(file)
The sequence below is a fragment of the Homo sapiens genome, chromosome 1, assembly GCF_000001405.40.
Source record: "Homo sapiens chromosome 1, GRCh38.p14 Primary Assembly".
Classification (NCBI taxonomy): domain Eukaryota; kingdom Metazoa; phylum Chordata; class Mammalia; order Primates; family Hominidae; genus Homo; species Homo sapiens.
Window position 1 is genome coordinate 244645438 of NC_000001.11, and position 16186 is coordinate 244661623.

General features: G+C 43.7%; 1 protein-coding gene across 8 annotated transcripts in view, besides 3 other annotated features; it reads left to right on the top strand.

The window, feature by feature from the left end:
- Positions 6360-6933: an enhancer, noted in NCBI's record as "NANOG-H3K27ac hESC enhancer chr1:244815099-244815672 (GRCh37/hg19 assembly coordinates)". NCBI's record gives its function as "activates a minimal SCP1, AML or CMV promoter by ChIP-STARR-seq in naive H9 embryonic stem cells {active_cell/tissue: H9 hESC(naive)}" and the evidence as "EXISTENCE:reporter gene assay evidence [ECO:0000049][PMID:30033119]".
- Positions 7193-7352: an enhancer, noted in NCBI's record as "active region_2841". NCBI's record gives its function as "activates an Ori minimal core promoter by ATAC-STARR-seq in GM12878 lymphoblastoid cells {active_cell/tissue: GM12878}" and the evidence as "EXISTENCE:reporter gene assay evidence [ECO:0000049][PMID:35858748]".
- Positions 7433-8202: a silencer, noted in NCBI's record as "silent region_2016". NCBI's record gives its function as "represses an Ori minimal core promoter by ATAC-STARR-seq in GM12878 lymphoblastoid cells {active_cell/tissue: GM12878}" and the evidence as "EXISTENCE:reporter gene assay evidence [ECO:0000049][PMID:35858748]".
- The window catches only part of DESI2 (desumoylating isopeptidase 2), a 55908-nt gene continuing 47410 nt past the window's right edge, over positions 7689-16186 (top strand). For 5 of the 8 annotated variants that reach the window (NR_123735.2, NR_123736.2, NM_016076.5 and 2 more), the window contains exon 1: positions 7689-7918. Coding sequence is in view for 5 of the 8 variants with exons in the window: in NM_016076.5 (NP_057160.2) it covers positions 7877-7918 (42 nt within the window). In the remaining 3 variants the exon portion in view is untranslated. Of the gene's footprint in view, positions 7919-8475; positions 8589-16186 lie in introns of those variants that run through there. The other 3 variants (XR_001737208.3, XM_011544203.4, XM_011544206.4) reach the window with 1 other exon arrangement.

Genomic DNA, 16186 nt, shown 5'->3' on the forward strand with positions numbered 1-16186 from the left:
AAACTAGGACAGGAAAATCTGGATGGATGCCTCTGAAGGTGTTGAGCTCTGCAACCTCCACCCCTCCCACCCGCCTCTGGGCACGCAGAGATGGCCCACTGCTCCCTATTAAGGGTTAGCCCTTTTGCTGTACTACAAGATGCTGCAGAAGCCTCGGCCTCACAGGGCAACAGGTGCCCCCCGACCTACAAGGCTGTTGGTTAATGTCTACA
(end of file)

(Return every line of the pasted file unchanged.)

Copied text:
The sequence below is a fragment of the Homo sapiens genome, chromosome 1, assembly GCF_000001405.40.
Source record: "Homo sapiens chromosome 1, GRCh38.p14 Primary Assembly".
Classification (NCBI taxonomy): domain Eukaryota; kingdom Metazoa; phylum Chordata; class Mammalia; order Primates; family Hominidae; genus Homo; species Homo sapiens.
Window position 1 is genome coordinate 244645438 of NC_000001.11, and position 16186 is coordinate 244661623.

General features: G+C 43.7%; 1 protein-coding gene across 8 annotated transcripts in view, besides 3 other annotated features; it reads left to right on the top strand.

The window, feature by feature from the left end:
- Positions 6360-6933: an enhancer, noted in NCBI's record as "NANOG-H3K27ac hESC enhancer chr1:244815099-244815672 (GRCh37/hg19 assembly coordinates)". NCBI's record gives its function as "activates a minimal SCP1, AML or CMV promoter by ChIP-STARR-seq in naive H9 embryonic stem cells {active_cell/tissue: H9 hESC(naive)}" and the evidence as "EXISTENCE:reporter gene assay evidence [ECO:0000049][PMID:30033119]".
- Positions 7193-7352: an enhancer, noted in NCBI's record as "active region_2841". NCBI's record gives its function as "activates an Ori minimal core promoter by ATAC-STARR-seq in GM12878 lymphoblastoid cells {active_cell/tissue: GM12878}" and the evidence as "EXISTENCE:reporter gene assay evidence [ECO:0000049][PMID:35858748]".
- Positions 7433-8202: a silencer, noted in NCBI's record as "silent region_2016". NCBI's record gives its function as "represses an Ori minimal core promoter by ATAC-STARR-seq in GM12878 lymphoblastoid cells {active_cell/tissue: GM12878}" and the evidence as "EXISTENCE:reporter gene assay evidence [ECO:0000049][PMID:35858748]".
- The window catches only part of DESI2 (desumoylating isopeptidase 2), a 55908-nt gene continuing 47410 nt past the window's right edge, over positions 7689-16186 (top strand). For 5 of the 8 annotated variants that reach the window (NR_123735.2, NR_123736.2, NM_016076.5 and 2 more), the window contains exon 1: positions 7689-7918. Coding sequence is in view for 5 of the 8 variants with exons in the window: in NM_016076.5 (NP_057160.2) it covers positions 7877-7918 (42 nt within the window). In the remaining 3 variants the exon portion in view is untranslated. Of the gene's footprint in view, positions 7919-8475; positions 8589-16186 lie in introns of those variants that run through there. The other 3 variants (XR_001737208.3, XM_011544203.4, XM_011544206.4) reach the window with 1 other exon arrangement.

Genomic DNA, 16186 nt, shown 5'->3' on the forward strand with positions numbered 1-16186 from the left:
AAACTAGGACAGGAAAATCTGGATGGATGCCTCTGAAGGTGTTGAGCTCTGCAACCTCCACCCCTCCCACCCGCCTCTGGGCACGCAGAGATGGCCCACTGCTCCCTATTAAGGGTTAGCCCTTTTGCTGTACTACAAGATGCTGCAGAAGCCTCGGCCTCACAGGGCAACAGGTGCCCCCCGACCTACAAGGCTGTTGGTTAATGTCTACA